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Recycling generates revenue for Middlesex

by Larry S. Chowning



Middlesex County’s two convenience centers and trash transfer site at Stormont all have recycling bins for paper, glass, plastic and metals.  (photo by Larry S. Chowning)

“Let’s all go green!” is a common battle cry these days, and Middlesex County residents and officials are taking an active role in this environmental effort. Recycling those newspapers and aluminum cans is saving Middlesex taxpayers some money, reported Stephen B. Geissler of the Virginia Peninsulas Public Service Authority (VPPSA) at the July 1 county supervisors’ meeting.

Geissler reported that in the current fiscal year (FY09), recycling materials at convenience centers will probably save the county as much as $25,000.

VPPSA has provided drop-off recycling bins at the Middlesex transfer station and three county convenience centers since 1993. Through the first eight years, a contractor provided collection of the recyclables. There was no fee for processing the materials, and no revenue was received.

VPPSA started hauling the recyclables to processing facilities in 2001, reported Geissler. Until recently, a small fee was paid for processing the containers of plastic, aluminum, steel and glass, and a small payment was received for paper recyclables such as corrugated cardboard, newsprint and mixed paper.

The county pays VPPSA to haul recyclables to the processing facilities. 

The county’s cost for the drop-off recycling program was $31,200 in FY06 and $35,000 in FY07.

This past year (FY08), VPPSA investigated and secured outlets for the sale of the recyclable materials, said Geissler, and now has a number of agreements in place that generate significant revenues from the sale of the recyclables.

The county is now receiving $2 per ton for glass, plastic and metal, and $90 or more per ton for paper and cardboard. All revenues are being returned to the county through a reduction in the VPPSA hauling costs.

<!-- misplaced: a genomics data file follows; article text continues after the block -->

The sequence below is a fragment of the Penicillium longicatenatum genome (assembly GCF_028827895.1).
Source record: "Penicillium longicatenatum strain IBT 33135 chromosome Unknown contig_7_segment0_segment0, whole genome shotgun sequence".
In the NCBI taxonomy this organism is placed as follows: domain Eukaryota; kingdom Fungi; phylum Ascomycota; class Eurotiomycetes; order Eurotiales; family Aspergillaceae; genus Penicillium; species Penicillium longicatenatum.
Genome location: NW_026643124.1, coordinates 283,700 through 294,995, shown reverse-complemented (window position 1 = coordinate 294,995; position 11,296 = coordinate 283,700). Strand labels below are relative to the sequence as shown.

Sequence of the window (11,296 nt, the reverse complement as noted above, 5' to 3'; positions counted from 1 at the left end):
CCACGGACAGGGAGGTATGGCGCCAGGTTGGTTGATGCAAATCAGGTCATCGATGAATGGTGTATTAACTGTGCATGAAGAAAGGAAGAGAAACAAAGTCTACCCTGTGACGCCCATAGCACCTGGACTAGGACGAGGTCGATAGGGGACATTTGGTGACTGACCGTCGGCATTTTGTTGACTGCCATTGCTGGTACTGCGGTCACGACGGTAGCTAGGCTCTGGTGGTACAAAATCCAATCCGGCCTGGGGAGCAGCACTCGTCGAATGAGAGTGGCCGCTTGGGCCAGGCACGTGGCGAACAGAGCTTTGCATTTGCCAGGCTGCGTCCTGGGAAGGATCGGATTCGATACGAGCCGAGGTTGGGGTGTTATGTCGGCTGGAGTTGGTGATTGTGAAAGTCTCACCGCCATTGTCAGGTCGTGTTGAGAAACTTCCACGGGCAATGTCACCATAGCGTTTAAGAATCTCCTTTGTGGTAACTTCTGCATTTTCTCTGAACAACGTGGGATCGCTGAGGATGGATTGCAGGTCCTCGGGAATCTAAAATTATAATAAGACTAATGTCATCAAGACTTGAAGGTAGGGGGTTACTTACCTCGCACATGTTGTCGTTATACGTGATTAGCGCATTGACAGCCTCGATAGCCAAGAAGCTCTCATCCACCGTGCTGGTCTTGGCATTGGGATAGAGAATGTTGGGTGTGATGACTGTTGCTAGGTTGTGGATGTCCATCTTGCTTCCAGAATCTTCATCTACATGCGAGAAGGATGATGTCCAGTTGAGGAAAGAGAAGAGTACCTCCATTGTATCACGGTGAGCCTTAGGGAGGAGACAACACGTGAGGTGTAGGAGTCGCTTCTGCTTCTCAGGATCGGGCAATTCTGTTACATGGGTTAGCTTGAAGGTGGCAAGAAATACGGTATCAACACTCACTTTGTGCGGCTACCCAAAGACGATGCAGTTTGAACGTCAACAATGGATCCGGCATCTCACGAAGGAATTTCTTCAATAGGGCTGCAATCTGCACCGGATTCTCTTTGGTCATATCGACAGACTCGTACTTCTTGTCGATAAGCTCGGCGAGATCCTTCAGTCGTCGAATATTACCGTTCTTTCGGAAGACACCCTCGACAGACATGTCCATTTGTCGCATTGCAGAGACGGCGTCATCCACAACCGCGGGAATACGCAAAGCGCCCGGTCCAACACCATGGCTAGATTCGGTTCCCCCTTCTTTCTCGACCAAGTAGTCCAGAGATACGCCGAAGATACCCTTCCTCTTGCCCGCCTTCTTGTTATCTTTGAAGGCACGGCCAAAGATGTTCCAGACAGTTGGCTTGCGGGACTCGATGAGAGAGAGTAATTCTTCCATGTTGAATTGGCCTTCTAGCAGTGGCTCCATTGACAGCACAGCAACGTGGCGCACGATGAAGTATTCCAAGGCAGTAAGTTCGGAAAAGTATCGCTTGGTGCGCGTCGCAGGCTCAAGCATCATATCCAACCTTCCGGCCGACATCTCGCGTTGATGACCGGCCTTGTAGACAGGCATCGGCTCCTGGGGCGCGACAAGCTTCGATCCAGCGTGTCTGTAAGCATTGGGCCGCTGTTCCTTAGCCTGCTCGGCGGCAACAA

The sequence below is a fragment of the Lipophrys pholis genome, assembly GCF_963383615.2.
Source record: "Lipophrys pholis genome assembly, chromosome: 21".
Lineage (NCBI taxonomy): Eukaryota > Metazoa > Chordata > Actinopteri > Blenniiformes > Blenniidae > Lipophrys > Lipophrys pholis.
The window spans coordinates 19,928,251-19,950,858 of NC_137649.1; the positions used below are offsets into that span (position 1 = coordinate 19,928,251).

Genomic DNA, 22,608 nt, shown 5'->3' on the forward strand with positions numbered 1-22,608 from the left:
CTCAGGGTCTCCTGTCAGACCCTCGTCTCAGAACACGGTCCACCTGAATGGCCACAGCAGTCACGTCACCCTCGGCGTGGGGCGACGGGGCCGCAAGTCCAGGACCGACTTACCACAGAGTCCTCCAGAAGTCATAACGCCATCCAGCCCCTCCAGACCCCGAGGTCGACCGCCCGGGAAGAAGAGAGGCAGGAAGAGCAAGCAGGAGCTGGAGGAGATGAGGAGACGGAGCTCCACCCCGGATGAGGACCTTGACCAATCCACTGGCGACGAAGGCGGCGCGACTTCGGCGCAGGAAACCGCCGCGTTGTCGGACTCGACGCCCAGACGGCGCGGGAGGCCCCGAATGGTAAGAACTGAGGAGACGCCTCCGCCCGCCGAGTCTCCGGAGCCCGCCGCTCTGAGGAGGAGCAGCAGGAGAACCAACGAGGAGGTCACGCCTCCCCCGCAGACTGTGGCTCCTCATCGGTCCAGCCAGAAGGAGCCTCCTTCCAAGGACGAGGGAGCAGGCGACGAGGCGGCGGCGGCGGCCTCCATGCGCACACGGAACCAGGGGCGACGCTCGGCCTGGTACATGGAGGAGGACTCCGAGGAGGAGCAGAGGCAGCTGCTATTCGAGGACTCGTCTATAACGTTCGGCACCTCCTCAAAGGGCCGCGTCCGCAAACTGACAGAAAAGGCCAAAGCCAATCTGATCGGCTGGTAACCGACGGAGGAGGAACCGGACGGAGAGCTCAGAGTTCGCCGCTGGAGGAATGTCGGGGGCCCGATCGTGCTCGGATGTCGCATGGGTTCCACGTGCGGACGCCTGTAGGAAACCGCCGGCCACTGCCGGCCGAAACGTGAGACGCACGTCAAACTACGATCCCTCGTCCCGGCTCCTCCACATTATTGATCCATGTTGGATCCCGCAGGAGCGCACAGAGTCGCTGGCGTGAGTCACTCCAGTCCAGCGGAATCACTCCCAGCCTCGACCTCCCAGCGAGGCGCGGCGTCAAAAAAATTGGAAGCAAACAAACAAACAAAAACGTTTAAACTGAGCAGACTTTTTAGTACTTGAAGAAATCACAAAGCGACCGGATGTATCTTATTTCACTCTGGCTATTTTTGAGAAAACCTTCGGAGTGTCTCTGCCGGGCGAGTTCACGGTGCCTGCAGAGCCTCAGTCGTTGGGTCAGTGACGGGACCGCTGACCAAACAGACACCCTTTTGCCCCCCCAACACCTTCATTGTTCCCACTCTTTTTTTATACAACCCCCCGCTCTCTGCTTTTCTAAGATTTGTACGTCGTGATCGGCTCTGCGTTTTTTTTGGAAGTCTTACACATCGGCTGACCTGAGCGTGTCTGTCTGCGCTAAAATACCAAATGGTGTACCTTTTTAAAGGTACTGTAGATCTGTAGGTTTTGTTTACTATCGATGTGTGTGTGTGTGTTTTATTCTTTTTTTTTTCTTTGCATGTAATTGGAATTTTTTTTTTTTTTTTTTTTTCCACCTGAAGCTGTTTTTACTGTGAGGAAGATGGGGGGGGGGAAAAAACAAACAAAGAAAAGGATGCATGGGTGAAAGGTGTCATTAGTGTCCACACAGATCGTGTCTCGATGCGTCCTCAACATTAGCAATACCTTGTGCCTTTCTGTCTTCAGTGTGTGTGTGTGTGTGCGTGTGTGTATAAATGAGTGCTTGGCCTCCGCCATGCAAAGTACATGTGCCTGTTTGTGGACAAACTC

With the increased value of paper products, the FY08 cost of the recycling program to the county was $23,200, and it is estimated that will be reduced to $10,000 in FY09.

This is compared to the cost of $23.25 per ton to bury the materials in a landfill, said Geissler. “We want to highly encourage people to start recycling because it’s going to save the taxpayers’ money and it’s environmentally good,” he said.

Assistant county administrator Marcia Jones said the county is encouraging everyone to recycle, and VPPSA recently installed containers at convenience centers specifically for cardboard products. 

“We are going to try to make it as convenient as possible, so more people will start recycling,” said Jones. “The future is in recycling and we need to get as many people involved as we can.”

VPPSA recently started a test program to recycle corrugated cardboard at schools by placing recycling containers at Middlesex High and Middlesex Elementary.
“Our goal is to expand the program to include corrugated and mixed paper recycling at all schools and county office buildings in VPPSA’s Middle Peninsula service area,” said Geissler.

Geissler said he is available to meet with local individuals or groups to discuss the operation of the drop-off recycling program.

The Town of Urbanna has had a recycling program for a number of years. Recyclables are picked up every Wednesday in front of the homes of those citizens willing to participate.

posted 07.18.2008

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